Chapters 4 and 5 turn back to literature, specifically the work of Herman Melville, Edith Wharton, William Dean Howells, and Frank Norris, to examine, first, the ways that personal relationships and the gift economy structured and determined business relationships and investment in the GAPE, before turning to critiques of this system and calls for regulation. Personal connections remained intrinsically important in these years, as Knight points out in chapter 4, suggesting that elements of a sentimental gift economy intertwined with the emergent exchange economy at the end of the century. Knight reads Melville’s Confidence Man (1857) against the prescriptive work of Anthony Comstock to demonstrate the ways that mid-century notions of character persisted through the Civil War, and facilitated the broader development of fraud at the end of the century. Gilded Age tricksters played on the public’s trust by adopting the accoutrements of the antebellum cult of sincerity, referring to potential marks as “friends” in handwritten letters that intended to bankrupt unsuspecting individuals by promising easy profits in playing the market. In such performances of genteel friendship, con men defrauded the public by promising insider tips. Knight demonstrates that the promise of inside information remained an elusive and highly sought after component of the market, yet paradoxically, the public grew increasingly wary of elites who seemed to always have the inside track—leading to a proliferation of conspiracy theories about market manipulation. Chapter 5 turns to populist critiques of the market and its ills following the financial panics of the 1870s, 1890s, and 1900s. In these years corporations seemed to gain their own personalities (complete with actual legal rights and limited liabilities). In the wake of tragedies such as the Mussel Slough incident of 1880, a California dispute between railroad interests and settlers in which several people died, calls for government regulation increased as the public decried the privilege of moneyed elites and the capitalist system that allowed the concentration of power in the hands of so few.
Knight deftly analyzes this literature, and it is in these final chapters that the book demonstrates its arguments best. Reading the Market is clearly meant to be an analysis of cultural representations of the market—rather than an analysis of the market itself—and as such it does not provide a thorough explanation of some of the market’s elements. Explaining the detailed workings of the ticker tape, for example, might have enabled readers to better follow his analysis of cultural representations of the same. Moreover, Knight’s analysis of the imagery in chapter 3 also falls a bit short. For example, he never fully historicizes why bears and bulls are the most typical symbols of finance and the market, while his point that images of J. P. Morgan and other wealthy industrialists helped to personify the market rests thinly on the stipulation that images of people help to humanize the abstract. This reader had hoped for a more thorough visual analysis of these images. To be sure, Knight has assembled a rich cache of visual evidence here, perhaps too much to fully investigate in a single chapter, and thus part of his analysis feels rushed by an impulse to demonstrate the quantity of his evidence.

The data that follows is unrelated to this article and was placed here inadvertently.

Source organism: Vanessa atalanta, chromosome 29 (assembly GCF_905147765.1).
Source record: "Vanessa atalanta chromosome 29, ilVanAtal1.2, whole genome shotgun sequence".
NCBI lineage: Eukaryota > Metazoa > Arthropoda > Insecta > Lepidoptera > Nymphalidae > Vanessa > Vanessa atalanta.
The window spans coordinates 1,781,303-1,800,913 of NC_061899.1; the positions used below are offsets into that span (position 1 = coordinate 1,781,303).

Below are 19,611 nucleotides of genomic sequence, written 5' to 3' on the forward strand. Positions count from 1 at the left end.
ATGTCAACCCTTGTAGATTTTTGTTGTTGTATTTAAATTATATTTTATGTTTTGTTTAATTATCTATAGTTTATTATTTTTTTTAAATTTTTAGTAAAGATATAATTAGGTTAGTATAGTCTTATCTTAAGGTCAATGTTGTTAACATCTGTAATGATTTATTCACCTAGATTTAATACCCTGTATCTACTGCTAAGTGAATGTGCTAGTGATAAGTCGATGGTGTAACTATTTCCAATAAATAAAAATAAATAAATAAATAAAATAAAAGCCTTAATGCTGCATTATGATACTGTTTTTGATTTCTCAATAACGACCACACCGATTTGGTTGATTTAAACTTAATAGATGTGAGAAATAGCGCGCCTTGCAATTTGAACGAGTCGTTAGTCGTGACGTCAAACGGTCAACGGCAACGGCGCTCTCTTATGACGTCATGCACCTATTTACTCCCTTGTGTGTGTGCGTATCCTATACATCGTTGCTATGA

Regardless of these shortcomings, Reading the Market offers many evidentiary and analytical gems. In particular, Knight offers additional perspective on the forces that pushed the personalization of commercial systems, and therefore can be neatly situated alongside works such as Susan Spellman’s recent research on travelling salesmen. A provocative and well-written study, this book also adds new dimension to our understanding of the literatures and popular culture of American finance. Knight’s model literary analysis should provide ample material for students of American studies and cultural history, and could easily be incorporated into advanced undergraduate and graduate-level coursework. Reading the Market is therefore an important contribution to the recent literature on business history in the GAPE.
. “Show Me the Money: The Image of Finance, 1700 to the Present” (2014-16) examined visual representations of the financial market in Britain and the United States, and was curated by Knight and Nicky Marsh (University of Southampton, UK), Paul Crosthwaite (University of Edinburgh, UK), Alistair Robinson (National Gallery for Contemporary Art, UK), and Isabella Streffen (Oxford Brookes University, UK). For more information see http://imageoffinance.com/.
. Luhmann, Trust and Power (Chichester, UK: Wiley, 1979).
. Spellman, “Trust Brokers: Traveling Grocery Salesmen and Confidence in Nineteenth-Century Trade,” Enterprise & Society 13, no. 2 (2012): 276-312.
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Jennifer M. Black. Review of Knight, Peter, Reading the Market: Genres of Financial Capitalism in Gilded Age America.